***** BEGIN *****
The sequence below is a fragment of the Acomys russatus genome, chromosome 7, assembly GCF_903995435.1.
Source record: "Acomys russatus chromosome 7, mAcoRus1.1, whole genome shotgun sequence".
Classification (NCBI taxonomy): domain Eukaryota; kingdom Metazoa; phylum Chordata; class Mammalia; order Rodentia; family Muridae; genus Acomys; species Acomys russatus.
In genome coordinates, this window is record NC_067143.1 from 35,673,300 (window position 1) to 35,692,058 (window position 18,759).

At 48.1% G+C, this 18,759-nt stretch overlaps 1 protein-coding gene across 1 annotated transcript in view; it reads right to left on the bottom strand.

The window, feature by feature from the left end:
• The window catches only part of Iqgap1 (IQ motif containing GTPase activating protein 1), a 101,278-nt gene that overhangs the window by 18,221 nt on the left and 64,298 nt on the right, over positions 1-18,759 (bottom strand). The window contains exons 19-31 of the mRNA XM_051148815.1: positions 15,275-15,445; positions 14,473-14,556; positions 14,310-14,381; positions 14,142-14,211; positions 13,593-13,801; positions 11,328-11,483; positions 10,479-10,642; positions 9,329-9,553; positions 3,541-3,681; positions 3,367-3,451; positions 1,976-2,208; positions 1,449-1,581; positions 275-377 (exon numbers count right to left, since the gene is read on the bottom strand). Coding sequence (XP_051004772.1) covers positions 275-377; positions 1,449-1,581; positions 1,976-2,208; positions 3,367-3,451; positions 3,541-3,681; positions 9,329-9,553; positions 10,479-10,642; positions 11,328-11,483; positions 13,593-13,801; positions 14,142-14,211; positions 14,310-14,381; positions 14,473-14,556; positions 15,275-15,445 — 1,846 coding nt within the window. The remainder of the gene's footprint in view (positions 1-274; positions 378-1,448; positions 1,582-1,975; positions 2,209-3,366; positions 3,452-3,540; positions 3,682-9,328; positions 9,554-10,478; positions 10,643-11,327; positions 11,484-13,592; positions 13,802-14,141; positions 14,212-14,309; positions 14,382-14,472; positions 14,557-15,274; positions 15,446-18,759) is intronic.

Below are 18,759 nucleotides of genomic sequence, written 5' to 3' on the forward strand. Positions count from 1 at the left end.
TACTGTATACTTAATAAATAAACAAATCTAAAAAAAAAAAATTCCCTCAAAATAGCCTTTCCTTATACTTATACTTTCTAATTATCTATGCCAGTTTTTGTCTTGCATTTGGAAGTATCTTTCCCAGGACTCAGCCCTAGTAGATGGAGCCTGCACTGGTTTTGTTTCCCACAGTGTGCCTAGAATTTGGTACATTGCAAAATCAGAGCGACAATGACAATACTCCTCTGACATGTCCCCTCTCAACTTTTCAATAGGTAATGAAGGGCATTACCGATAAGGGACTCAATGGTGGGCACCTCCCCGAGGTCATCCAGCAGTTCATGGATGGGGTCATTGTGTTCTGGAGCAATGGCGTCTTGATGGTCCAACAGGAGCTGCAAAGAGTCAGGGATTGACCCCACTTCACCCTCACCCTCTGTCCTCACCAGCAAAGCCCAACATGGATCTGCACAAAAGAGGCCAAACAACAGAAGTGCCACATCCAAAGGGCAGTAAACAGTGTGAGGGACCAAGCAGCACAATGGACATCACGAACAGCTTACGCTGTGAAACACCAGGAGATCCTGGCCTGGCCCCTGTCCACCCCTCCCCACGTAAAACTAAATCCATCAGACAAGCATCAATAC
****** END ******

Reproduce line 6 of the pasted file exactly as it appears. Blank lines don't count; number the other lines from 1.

The window, feature by feature from the left end: